It turns out that the elderly customer mentioned in last week’s Heard Under The Sheds looking for his family name on the String Bean Alley barge board was in fact Mr. Wing Chinn from H Shed.
Trading Hours have once again dominated discussion in the Upper Market this week with 9-3 on weekdays and 9-4 on weekends gaining some support. One Trader pointed out that the new proposal would result in one less trading hour per week compared with current hours.
And some more support for summer trading hours with a Trader suggesting that 5pm closing could be become an option later, but best introduced in summer when crowds are more likely to linger.
A Trader asks why the fairy lights in SBA can’t be switched on during the day, particularly on dull winter days. He believes they add great atmosphere.
And a new measure of a quiet day according to one Trader is the lack of queues at our toilets over in A Shed.
Another Trader has commented that festivals in A Shed can have a good impact on surrounding trade, perhaps better than festivals in Queen St. He believes it is a better buzz under the sheds.
|Indian Festival in A Shed|
A Trader’s worst nightmare occurred this week when his neighbour took some time off and there was no replacement from the casual Trader pool. With an empty and ugly stall next door he felt like his trading neighborhood had been converted to slums overnight.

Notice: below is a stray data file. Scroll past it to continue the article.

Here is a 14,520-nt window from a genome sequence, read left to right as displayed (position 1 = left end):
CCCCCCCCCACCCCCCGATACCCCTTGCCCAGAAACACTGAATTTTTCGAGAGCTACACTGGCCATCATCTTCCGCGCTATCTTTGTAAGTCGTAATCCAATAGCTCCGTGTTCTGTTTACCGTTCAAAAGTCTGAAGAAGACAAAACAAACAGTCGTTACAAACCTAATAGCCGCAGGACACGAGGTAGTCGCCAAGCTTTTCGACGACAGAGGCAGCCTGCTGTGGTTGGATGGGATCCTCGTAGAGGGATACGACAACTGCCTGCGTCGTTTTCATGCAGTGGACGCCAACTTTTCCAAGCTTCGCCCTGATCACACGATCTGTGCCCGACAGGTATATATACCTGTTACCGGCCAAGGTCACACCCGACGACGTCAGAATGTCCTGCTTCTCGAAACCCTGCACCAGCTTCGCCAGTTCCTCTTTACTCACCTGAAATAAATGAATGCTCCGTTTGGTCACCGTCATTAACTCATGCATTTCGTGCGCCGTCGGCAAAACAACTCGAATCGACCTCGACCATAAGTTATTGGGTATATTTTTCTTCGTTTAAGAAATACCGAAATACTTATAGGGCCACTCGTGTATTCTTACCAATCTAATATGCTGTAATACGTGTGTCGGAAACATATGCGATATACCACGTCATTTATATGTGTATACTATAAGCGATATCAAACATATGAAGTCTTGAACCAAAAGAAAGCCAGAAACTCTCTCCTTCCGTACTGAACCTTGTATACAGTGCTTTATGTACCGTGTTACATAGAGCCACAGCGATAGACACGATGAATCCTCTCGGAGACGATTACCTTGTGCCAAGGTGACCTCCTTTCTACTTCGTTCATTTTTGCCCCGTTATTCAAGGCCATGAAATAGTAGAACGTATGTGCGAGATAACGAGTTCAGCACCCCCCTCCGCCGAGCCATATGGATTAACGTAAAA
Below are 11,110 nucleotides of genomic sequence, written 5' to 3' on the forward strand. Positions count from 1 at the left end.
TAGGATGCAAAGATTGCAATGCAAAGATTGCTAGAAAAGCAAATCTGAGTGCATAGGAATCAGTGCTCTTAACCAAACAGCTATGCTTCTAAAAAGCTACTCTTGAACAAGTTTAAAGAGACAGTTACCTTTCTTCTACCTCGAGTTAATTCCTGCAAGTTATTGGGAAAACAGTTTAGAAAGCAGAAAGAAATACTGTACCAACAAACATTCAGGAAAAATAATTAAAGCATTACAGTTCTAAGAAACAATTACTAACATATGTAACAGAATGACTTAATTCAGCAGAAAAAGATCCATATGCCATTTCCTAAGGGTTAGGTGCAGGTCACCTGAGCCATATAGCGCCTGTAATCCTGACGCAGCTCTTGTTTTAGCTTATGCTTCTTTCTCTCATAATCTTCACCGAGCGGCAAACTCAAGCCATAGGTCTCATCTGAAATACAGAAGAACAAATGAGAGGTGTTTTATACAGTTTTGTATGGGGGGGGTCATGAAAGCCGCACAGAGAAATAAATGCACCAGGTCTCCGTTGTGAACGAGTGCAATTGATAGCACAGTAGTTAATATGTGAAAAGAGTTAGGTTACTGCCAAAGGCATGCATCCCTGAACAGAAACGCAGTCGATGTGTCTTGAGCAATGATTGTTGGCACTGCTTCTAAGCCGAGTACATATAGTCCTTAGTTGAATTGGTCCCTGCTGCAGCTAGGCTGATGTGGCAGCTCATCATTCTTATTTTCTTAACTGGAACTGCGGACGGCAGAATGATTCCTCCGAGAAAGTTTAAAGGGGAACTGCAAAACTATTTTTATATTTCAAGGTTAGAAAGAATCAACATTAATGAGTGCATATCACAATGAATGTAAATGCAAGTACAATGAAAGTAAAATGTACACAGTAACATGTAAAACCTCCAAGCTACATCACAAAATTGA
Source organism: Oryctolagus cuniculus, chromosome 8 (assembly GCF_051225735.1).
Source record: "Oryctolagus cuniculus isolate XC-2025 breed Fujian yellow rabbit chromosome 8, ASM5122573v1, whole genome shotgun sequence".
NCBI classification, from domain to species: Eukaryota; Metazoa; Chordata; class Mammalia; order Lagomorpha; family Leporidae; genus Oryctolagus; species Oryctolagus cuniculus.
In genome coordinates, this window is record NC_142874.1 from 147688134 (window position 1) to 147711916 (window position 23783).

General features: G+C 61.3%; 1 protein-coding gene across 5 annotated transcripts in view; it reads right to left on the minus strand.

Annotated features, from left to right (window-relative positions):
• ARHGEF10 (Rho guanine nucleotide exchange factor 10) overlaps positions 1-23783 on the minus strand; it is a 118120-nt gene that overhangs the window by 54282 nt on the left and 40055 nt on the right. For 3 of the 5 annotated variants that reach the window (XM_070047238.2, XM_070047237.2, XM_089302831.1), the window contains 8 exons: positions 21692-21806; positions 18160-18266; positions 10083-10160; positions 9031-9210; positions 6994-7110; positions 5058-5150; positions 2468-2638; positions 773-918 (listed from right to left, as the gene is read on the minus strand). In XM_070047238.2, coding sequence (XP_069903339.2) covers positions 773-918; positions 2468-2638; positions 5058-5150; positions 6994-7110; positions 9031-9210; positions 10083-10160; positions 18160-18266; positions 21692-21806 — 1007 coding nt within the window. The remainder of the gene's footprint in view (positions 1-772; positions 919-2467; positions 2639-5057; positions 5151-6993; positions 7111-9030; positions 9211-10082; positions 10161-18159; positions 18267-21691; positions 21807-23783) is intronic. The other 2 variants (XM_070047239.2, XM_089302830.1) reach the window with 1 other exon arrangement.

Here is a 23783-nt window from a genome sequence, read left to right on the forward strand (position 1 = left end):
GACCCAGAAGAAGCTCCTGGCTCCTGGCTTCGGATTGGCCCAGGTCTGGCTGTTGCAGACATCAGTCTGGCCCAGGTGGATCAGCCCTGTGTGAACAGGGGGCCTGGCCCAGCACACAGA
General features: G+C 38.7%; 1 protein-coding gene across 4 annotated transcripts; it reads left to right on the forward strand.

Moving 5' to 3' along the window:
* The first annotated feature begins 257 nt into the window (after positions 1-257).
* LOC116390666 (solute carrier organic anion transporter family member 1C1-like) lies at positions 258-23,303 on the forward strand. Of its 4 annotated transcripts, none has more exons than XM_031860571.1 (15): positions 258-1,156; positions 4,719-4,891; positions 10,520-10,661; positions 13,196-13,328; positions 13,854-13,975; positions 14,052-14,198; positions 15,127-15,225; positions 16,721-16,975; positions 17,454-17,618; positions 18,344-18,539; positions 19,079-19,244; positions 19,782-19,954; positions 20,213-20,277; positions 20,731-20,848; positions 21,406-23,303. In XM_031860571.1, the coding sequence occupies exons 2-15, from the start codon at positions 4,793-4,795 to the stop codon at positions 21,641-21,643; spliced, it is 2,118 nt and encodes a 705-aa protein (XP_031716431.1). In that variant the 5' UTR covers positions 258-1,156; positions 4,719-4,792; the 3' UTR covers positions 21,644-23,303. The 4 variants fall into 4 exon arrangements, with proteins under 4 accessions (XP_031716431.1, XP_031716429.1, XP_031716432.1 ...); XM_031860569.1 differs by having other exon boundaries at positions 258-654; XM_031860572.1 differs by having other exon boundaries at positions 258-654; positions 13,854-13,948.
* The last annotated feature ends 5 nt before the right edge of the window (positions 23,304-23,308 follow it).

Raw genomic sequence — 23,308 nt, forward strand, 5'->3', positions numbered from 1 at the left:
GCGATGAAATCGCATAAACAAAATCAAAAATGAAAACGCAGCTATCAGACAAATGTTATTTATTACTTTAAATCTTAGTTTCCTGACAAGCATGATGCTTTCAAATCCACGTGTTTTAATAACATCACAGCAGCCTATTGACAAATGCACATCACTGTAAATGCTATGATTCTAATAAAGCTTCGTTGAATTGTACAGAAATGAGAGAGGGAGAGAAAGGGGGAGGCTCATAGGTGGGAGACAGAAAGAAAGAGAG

A few Traders were seen tidying their stock, and repairing displays on Friday. That’s what you do when things are really quiet.
A Trader pointed out that online retailing may be a curse for traditional retailers but it can also be an opportunity for buying stock. He has picked up a few very profitable lines by browsing various online suppliers, particularly in China.
A customer from Hong Kong on his first visit to Australia says he is very impressed by the friendly and co-operative attitude of Australian retailers including QVM Traders.
A Trader says he was happy to get his first sale for the day but he was really hanging out for second sale, because then he could go and buy breakfast. Sometimes we have very basic needs.